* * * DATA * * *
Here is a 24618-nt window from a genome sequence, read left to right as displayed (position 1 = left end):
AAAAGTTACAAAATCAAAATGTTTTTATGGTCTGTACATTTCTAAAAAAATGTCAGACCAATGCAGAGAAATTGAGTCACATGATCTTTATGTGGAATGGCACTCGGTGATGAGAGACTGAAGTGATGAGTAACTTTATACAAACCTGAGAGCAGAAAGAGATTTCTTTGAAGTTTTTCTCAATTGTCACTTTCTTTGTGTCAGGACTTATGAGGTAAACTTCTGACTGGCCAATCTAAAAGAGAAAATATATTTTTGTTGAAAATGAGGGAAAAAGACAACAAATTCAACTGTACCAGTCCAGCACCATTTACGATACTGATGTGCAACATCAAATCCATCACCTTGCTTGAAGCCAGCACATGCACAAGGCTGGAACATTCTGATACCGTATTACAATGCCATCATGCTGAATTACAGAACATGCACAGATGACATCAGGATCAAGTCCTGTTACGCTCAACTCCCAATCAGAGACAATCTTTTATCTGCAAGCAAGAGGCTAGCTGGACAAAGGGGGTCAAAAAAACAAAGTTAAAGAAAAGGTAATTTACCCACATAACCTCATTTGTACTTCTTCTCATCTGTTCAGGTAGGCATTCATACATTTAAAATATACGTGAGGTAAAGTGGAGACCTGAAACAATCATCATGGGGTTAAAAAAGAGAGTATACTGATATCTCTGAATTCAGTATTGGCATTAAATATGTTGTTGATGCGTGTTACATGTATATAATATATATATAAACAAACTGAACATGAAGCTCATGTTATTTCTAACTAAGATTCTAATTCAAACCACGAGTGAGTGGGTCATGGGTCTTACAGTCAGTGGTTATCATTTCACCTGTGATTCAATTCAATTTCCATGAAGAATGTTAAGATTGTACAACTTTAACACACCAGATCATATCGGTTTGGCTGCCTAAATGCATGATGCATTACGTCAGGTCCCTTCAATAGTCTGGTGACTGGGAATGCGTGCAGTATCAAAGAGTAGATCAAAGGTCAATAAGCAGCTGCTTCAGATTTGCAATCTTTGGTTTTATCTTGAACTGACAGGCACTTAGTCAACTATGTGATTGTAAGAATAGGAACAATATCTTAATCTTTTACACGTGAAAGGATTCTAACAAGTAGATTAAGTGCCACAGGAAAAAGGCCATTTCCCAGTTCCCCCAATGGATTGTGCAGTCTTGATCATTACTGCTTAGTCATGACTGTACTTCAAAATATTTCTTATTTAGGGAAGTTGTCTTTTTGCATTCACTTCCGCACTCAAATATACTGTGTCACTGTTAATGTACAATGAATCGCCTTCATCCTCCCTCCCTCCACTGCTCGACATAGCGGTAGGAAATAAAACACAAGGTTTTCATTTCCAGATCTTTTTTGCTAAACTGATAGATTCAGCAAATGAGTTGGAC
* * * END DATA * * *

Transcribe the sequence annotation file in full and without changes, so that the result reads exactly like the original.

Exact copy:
Here is a 24618-nt window from a genome sequence, read left to right as displayed (position 1 = left end):
AAAAGTTACAAAATCAAAATGTTTTTATGGTCTGTACATTTCTAAAAAAATGTCAGACCAATGCAGAGAAATTGAGTCACATGATCTTTATGTGGAATGGCACTCGGTGATGAGAGACTGAAGTGATGAGTAACTTTATACAAACCTGAGAGCAGAAAGAGATTTCTTTGAAGTTTTTCTCAATTGTCACTTTCTTTGTGTCAGGACTTATGAGGTAAACTTCTGACTGGCCAATCTAAAAGAGAAAATATATTTTTGTTGAAAATGAGGGAAAAAGACAACAAATTCAACTGTACCAGTCCAGCACCATTTACGATACTGATGTGCAACATCAAATCCATCACCTTGCTTGAAGCCAGCACATGCACAAGGCTGGAACATTCTGATACCGTATTACAATGCCATCATGCTGAATTACAGAACATGCACAGATGACATCAGGATCAAGTCCTGTTACGCTCAACTCCCAATCAGAGACAATCTTTTATCTGCAAGCAAGAGGCTAGCTGGACAAAGGGGGTCAAAAAAACAAAGTTAAAGAAAAGGTAATTTACCCACATAACCTCATTTGTACTTCTTCTCATCTGTTCAGGTAGGCATTCATACATTTAAAATATACGTGAGGTAAAGTGGAGACCTGAAACAATCATCATGGGGTTAAAAAAGAGAGTATACTGATATCTCTGAATTCAGTATTGGCATTAAATATGTTGTTGATGCGTGTTACATGTATATAATATATATATAAACAAACTGAACATGAAGCTCATGTTATTTCTAACTAAGATTCTAATTCAAACCACGAGTGAGTGGGTCATGGGTCTTACAGTCAGTGGTTATCATTTCACCTGTGATTCAATTCAATTTCCATGAAGAATGTTAAGATTGTACAACTTTAACACACCAGATCATATCGGTTTGGCTGCCTAAATGCATGATGCATTACGTCAGGTCCCTTCAATAGTCTGGTGACTGGGAATGCGTGCAGTATCAAAGAGTAGATCAAAGGTCAATAAGCAGCTGCTTCAGATTTGCAATCTTTGGTTTTATCTTGAACTGACAGGCACTTAGTCAACTATGTGATTGTAAGAATAGGAACAATATCTTAATCTTTTACACGTGAAAGGATTCTAACAAGTAGATTAAGTGCCACAGGAAAAAGGCCATTTCCCAGTTCCCCCAATGGATTGTGCAGTCTTGATCATTACTGCTTAGTCATGACTGTACTTCAAAATATTTCTTATTTAGGGAAGTTGTCTTTTTGCATTCACTTCCGCACTCAAATATACTGTGTCACTGTTAATGTACAATGAATCGCCTTCATCCTCCCTCCCTCCACTGCTCGACATAGCGGTAGGAAATAAAACACAAGGTTTTCATTTCCAGATCTTTTTTGCTAAACTGATAGATTCAGCAAATGAGTTGGAC